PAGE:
Most developed countries operate in a parliamentary system, in which one party or coalition controls the legislature, which selects the governmental leader, Overby said. But American democracy is based on a system of checks and balances, which limits the power of a single party or branch of government.
Jonathan Krieckhaus, another MU political science professor, said the U.S. is in a "Constitutionally-created crisis" and that the true problem is the structure of American government itself and the people who elected a split government.
Krieckhaus also said that the divide between the country's two main parties has never been greater post-World War II, and that Democrats and Republicans are both resolved to come out ahead on a major issue like the shutdown.
"With a presidential system, you can't have too much polarization," Krieckhaus said. "The only way to make good policy in American-style government is if agreements or middle ground can be reached, and that's not happening often enough right now."
Although the parties themselves have become more partisan, Overby said that such differences are built into American democracy, and although the differences are more pronounced than in the past, they're not new.
"This is what you get when you have divided government," Overby said. "Our system of government was not set up to work smoothly, efficiently and easily. It was set up to allow just this sort of sand-in-the-gears of the system."
3) What's the historical precedent for a shutdown?
There have been 17 previous shutdowns in U.S. history, and all have occurred in the past 50 years. But there are few similarities between past shutdowns and the current one.
In five shutdowns before 1981, no services were lost as agencies remained open under the assumption that funding would eventually arrive because the federal government wanted their services to continue. After 1981, only the two shutdowns led by then-Speaker of the House Newt Gingrich lasted longer than three days.
The Gingrich-era shutdowns involved a united Republican Congress taking a stand against the power of a Democratic president. During those negotiations, then-President Bill Clinton and Gingrich met often and worked toward resolution on issues yet to be passed into law.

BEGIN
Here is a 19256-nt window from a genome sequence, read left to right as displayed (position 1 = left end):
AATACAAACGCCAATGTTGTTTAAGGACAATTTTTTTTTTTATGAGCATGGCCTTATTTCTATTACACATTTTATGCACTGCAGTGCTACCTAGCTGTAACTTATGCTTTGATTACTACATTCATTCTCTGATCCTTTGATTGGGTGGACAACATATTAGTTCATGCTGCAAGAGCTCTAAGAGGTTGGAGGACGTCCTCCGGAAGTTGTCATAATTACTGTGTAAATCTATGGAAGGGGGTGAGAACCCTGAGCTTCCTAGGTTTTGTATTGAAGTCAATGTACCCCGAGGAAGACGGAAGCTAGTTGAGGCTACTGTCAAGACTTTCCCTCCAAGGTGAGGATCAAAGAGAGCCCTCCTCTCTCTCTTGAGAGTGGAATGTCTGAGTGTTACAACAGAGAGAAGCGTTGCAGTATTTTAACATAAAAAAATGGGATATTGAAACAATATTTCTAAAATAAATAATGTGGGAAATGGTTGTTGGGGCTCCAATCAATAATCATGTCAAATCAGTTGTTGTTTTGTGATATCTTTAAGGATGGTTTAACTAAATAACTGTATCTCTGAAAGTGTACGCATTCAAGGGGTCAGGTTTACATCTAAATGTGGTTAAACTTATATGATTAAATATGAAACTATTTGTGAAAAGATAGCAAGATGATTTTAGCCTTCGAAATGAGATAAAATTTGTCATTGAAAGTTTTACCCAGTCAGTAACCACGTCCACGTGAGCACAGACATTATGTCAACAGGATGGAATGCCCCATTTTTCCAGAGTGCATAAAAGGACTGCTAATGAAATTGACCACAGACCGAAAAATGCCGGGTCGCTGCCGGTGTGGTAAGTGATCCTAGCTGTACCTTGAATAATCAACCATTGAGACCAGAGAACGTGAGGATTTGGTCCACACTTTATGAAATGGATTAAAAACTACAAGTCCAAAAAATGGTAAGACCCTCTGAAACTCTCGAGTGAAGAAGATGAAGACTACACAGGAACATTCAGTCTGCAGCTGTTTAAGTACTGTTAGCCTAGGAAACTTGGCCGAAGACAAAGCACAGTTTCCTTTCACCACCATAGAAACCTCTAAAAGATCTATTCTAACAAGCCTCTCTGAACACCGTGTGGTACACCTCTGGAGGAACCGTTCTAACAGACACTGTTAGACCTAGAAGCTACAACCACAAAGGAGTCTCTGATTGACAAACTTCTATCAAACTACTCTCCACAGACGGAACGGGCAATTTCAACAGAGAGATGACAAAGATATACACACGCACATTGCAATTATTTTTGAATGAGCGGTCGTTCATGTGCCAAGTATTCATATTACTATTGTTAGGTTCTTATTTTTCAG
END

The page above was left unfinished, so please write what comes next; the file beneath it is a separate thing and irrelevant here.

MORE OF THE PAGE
The current shutdown involves one segment of one party controlling one house of one branch of government — the tea party and other ultra-conservatives — grinding government services to a halt. During these negotiations, Speaker of the House John Boehner and Obama have refused to discuss anything, and the debate is over legislation that has already been passed.
"It's the first time to my knowledge a branch of government has played chicken over past legislation," Krieckhaus said.
4) What are the long-term effects of the shutdown?
Many people do not think the shutdown has directly affected them yet. But Keiser said many might not know that they are at risk of being affected, and the shutdown will affect more people over time.
"If the shutdown goes on for long enough, constituents are going to be affected whether they're Republicans or Democrats," Keiser said. "The costs are imposed on everyone. Eventually, we'll all feel it."
The bigger issue, Krieckhaus said, is what the government shutdown means moving forward.
"It's dangerous because it implies we're not going to be able to agree on anything or fulfill our obligations," Krieckhaus said. "Reneging on your promises is something that happens in the Third World, not typically in developed nations."
Keiser said the precedent being set by Republicans is problematic. She said shutting down the government to force changes in an existing law, because the party does not agree with it, leads to an ineffective government.
"Using the budget in this way is, I think, for either party, a risky thing to do long-term," Keiser said. "If it becomes commonplace, it would be a disaster."
5) What can I do to help end the shutdown?
Keiser said that though one person contacting his or her representative will not make a difference, making a call or sending an email is worth your time because when many people do, policy change happens.
"When representatives start to get flooded with calls, they start paying attention," Keiser said. "If constituents do contact them, it does have an impact."
Even though there is no immediate solution to the shutdown, Krieckhaus said there is still hope a deal can be reached. He said people should consider setting aside partisan talking points to come to a solution that's amicable for all.
"The problems we face are solvable," Krieckhaus said. "The obstacle is political polarization, and the solution requires compromise."
Supervising editor is John Schneller.